Lung-Brain Axis in Breathing Control

Determining lung sensor capacity to understand COPD hospitalizations

Full Project Name:The Lung-Brain Axis in Breathing Control in a Mouse Model of COPDPrincipal Investigator:Gary C Mouradian, PhD, PhysiologyAward Amount:$500,003
Award Date
February2022
Project Duration:60 months

Project Description Narrative:


Chronic Obstructive Pulmonary Disease (COPD) is a common lung disease that affects breathing and lung function. COPD exacerbations, or worsening of baseline symptoms, is the leading cause of ER visits and hospitalizations which are only increasing in Wisconsin. Such exacerbations unmask many breathing control problems in COPD.

While the lungs are the site for air to move in and out of the body, an area in the brain controls when and how we breathe. This area in the brain receives sensory inputs from many regions in the body, including nerve fibers in the lung. The brain region controlling breathing integrates the inputs and elicits the proper signals to our respiratory muscles to breathe. Impaired sensing or integration can result in insufficient breathing. Because many COPD patients retain CO2 in their blood independent of lung damage and have reduced CO2 sensing, COPD breathing problems arise from a combination of structural lung damage and breathing control problems. How COPD impairs breathing control and how this is impacted upon an exacerbation remains unknown and is the focus of this research project.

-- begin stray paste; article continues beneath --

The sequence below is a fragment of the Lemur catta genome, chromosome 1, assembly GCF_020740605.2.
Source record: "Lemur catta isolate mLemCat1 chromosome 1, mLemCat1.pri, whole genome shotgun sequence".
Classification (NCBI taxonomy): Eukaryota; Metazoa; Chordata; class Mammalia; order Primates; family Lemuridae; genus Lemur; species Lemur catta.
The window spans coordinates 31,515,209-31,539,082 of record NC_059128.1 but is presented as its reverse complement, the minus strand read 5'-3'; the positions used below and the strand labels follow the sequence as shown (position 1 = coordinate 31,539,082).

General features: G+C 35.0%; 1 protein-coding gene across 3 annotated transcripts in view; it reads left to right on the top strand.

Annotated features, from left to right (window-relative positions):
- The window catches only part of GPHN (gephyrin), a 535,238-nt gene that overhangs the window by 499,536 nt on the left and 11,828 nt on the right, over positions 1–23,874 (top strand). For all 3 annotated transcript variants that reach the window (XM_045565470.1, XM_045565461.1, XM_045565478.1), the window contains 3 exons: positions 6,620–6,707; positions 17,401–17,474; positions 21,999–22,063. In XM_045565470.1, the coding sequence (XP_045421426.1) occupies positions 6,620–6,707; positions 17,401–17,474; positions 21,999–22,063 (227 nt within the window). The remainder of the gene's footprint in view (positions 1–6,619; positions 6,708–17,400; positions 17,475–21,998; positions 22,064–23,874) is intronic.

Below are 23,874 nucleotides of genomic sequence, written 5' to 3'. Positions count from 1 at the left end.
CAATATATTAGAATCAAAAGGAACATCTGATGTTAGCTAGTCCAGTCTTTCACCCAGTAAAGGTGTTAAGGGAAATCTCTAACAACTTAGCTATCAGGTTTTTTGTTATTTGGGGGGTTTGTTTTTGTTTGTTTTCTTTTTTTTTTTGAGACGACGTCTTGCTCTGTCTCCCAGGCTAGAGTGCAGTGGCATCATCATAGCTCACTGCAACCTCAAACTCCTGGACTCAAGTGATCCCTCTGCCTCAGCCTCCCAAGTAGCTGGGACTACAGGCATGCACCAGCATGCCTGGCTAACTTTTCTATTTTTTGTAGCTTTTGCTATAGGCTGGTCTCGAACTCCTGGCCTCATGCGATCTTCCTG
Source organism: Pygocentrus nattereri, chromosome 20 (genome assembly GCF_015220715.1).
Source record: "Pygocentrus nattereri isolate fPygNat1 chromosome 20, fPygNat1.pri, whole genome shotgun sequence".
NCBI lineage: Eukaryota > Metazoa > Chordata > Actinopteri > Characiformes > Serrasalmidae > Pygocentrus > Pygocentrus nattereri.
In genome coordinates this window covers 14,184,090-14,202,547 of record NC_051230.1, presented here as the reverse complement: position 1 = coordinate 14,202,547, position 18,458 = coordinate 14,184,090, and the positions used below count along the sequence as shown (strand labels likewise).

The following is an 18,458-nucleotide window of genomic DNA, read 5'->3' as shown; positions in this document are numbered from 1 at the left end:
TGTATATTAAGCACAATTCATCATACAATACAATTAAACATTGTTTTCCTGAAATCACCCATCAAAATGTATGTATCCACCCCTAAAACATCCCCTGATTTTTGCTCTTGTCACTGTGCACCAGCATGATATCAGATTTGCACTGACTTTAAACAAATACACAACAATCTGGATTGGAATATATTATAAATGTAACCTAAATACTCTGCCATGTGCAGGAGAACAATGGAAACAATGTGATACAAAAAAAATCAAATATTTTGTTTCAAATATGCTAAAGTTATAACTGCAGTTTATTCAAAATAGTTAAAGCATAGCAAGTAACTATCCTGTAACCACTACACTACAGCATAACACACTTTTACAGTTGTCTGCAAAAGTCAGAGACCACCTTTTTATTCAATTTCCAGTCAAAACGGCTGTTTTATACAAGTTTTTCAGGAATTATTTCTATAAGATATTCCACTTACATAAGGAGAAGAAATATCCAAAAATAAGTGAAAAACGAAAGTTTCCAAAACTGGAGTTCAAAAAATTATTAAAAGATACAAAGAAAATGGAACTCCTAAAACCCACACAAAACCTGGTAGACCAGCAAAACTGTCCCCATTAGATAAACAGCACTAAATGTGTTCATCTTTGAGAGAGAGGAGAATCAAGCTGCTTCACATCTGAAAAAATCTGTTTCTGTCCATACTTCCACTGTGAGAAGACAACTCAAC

Through this award, investigators aim to better understand whether an imbalance of sensory input from specific pulmonary nerves to the brain regions that control breathing underlies breathing control problems in COPD and associated health complications.

Project Updates:


  • Completed the first cohort of mice demonstrating that the model of human emphysema not only causes similar lung damage but has major effects on neural control of breathing
  • Began testing if an antibody-based targeting approach for selective ablation of lung cells of interest alters breathing
  • Disseminated initial project findings through three published manuscripts

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